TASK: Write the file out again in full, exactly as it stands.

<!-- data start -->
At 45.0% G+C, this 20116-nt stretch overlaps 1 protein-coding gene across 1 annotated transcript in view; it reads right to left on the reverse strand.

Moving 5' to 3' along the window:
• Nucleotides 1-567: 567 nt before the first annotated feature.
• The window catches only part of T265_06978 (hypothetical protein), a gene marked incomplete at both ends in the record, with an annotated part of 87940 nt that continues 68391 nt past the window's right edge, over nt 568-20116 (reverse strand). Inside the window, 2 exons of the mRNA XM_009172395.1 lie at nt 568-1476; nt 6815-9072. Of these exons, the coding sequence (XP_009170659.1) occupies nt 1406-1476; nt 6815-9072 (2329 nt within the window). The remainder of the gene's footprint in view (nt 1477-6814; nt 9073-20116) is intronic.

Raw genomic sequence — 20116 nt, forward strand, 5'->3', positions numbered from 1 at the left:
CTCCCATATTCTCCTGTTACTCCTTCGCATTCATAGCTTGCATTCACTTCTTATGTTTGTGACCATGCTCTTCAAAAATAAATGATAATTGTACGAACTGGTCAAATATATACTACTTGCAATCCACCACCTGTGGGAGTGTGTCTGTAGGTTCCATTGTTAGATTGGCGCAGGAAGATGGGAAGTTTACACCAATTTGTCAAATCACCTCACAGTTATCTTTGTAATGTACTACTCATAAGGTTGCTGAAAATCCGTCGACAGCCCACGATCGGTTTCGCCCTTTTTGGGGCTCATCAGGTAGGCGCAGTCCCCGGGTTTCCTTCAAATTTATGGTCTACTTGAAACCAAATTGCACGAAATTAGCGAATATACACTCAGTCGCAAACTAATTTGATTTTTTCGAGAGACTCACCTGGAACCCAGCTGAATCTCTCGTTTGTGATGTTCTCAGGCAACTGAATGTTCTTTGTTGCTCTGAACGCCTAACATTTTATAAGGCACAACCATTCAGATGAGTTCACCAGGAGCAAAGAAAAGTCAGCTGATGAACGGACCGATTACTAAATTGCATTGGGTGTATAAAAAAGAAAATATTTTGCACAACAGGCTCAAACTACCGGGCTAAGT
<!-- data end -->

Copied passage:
At 45.0% G+C, this 20116-nt stretch overlaps 1 protein-coding gene across 1 annotated transcript in view; it reads right to left on the reverse strand.

Moving 5' to 3' along the window:
• Nucleotides 1-567: 567 nt before the first annotated feature.
• The window catches only part of T265_06978 (hypothetical protein), a gene marked incomplete at both ends in the record, with an annotated part of 87940 nt that continues 68391 nt past the window's right edge, over nt 568-20116 (reverse strand). Inside the window, 2 exons of the mRNA XM_009172395.1 lie at nt 568-1476; nt 6815-9072. Of these exons, the coding sequence (XP_009170659.1) occupies nt 1406-1476; nt 6815-9072 (2329 nt within the window). The remainder of the gene's footprint in view (nt 1477-6814; nt 9073-20116) is intronic.

Raw genomic sequence — 20116 nt, forward strand, 5'->3', positions numbered from 1 at the left:
CTCCCATATTCTCCTGTTACTCCTTCGCATTCATAGCTTGCATTCACTTCTTATGTTTGTGACCATGCTCTTCAAAAATAAATGATAATTGTACGAACTGGTCAAATATATACTACTTGCAATCCACCACCTGTGGGAGTGTGTCTGTAGGTTCCATTGTTAGATTGGCGCAGGAAGATGGGAAGTTTACACCAATTTGTCAAATCACCTCACAGTTATCTTTGTAATGTACTACTCATAAGGTTGCTGAAAATCCGTCGACAGCCCACGATCGGTTTCGCCCTTTTTGGGGCTCATCAGGTAGGCGCAGTCCCCGGGTTTCCTTCAAATTTATGGTCTACTTGAAACCAAATTGCACGAAATTAGCGAATATACACTCAGTCGCAAACTAATTTGATTTTTTCGAGAGACTCACCTGGAACCCAGCTGAATCTCTCGTTTGTGATGTTCTCAGGCAACTGAATGTTCTTTGTTGCTCTGAACGCCTAACATTTTATAAGGCACAACCATTCAGATGAGTTCACCAGGAGCAAAGAAAAGTCAGCTGATGAACGGACCGATTACTAAATTGCATTGGGTGTATAAAAAAGAAAATATTTTGCACAACAGGCTCAAACTACCGGGCTAAGT